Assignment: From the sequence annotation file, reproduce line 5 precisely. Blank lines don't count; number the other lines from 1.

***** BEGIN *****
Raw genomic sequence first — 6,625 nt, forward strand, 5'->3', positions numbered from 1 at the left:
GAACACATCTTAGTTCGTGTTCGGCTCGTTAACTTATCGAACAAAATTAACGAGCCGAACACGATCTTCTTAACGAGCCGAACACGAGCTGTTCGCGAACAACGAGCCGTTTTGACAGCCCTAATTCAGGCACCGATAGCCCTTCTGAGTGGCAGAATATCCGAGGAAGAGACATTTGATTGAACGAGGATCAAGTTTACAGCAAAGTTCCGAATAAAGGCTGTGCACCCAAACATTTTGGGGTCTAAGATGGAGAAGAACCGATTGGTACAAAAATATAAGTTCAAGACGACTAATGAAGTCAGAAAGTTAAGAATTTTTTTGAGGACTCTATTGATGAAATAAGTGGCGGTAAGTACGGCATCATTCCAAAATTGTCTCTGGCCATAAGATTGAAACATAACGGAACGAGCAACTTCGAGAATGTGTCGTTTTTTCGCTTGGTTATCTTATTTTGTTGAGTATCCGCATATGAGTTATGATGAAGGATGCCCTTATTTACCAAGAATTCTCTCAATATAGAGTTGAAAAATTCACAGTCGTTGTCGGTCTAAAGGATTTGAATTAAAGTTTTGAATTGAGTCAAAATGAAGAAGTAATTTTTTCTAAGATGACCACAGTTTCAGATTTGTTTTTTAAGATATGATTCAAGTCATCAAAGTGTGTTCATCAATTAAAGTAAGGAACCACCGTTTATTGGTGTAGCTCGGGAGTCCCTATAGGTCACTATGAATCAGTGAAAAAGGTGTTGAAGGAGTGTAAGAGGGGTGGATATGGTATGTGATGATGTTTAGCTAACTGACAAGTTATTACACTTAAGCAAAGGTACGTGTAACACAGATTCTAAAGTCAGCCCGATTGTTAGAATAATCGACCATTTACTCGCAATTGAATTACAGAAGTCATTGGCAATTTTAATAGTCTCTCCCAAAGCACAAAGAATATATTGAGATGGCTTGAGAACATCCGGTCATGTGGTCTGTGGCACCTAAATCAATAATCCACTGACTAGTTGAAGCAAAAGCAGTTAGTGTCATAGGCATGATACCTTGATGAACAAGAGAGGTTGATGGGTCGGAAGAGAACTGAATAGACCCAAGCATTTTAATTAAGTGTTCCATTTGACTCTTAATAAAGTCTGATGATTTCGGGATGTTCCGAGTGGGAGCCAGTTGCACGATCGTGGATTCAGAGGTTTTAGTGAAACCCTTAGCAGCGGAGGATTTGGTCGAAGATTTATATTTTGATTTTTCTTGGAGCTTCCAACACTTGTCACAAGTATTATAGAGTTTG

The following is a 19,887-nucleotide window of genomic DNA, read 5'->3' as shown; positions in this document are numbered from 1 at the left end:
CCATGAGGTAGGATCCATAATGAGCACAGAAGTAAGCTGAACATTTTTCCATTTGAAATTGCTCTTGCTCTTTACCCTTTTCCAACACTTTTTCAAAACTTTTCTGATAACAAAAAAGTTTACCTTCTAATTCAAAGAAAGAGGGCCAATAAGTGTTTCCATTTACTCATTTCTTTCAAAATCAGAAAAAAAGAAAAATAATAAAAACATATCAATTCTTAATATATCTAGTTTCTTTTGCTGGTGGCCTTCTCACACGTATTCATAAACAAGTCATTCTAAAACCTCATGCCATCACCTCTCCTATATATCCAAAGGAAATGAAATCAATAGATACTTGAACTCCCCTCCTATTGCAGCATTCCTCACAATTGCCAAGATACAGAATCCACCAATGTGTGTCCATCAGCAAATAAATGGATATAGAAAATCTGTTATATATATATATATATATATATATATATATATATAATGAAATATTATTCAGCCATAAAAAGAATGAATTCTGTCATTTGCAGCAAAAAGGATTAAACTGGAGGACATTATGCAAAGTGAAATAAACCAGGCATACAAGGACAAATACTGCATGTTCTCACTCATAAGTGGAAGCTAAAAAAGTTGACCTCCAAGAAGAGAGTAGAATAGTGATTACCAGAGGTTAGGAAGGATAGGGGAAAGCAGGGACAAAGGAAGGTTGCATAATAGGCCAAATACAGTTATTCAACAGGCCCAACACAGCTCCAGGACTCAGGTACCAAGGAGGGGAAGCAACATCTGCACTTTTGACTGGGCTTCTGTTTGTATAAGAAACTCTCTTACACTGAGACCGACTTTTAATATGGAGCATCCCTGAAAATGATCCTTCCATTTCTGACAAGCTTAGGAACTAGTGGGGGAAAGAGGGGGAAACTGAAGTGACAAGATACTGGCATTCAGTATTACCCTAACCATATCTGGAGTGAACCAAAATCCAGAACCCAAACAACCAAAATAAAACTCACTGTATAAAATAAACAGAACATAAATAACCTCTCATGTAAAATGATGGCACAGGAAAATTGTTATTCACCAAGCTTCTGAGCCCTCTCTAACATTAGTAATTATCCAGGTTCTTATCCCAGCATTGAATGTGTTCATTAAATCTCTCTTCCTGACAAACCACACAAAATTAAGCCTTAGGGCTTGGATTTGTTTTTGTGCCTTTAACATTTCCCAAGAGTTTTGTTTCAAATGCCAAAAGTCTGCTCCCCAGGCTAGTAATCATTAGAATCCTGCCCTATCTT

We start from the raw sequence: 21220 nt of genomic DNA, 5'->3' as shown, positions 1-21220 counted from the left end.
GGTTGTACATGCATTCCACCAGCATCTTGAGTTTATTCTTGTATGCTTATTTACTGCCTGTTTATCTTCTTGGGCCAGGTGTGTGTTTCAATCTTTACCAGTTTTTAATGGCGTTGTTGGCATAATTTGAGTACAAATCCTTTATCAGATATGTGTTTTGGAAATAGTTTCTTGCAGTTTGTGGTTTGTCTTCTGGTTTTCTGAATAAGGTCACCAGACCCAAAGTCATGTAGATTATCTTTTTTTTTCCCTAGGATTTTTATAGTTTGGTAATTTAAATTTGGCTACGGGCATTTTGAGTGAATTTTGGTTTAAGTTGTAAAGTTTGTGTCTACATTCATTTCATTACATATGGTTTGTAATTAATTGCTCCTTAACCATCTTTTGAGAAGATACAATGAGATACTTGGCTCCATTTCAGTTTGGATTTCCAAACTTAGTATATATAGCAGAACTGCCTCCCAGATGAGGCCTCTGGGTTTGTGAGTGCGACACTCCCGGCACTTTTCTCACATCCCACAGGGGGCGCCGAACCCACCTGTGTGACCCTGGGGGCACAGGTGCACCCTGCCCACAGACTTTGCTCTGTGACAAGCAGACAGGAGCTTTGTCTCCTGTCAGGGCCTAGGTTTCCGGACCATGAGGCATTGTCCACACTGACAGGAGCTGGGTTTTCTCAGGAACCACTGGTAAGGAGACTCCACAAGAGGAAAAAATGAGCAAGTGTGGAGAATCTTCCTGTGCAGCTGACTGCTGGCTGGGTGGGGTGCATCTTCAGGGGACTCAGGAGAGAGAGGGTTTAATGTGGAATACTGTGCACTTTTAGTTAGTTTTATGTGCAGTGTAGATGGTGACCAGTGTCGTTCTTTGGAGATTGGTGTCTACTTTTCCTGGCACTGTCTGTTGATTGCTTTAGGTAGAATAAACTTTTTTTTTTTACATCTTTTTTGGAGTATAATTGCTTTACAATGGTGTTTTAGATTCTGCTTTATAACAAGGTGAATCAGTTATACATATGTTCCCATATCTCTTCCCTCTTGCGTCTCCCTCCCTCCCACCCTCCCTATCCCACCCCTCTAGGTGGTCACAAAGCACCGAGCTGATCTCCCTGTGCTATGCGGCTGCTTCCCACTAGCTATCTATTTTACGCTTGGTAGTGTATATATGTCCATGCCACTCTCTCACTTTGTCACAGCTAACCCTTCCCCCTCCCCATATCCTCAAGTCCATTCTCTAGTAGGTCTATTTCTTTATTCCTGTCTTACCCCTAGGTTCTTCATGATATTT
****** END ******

We start from the raw sequence: 21220 nt of genomic DNA, 5'->3' as shown, positions 1-21220 counted from the left end.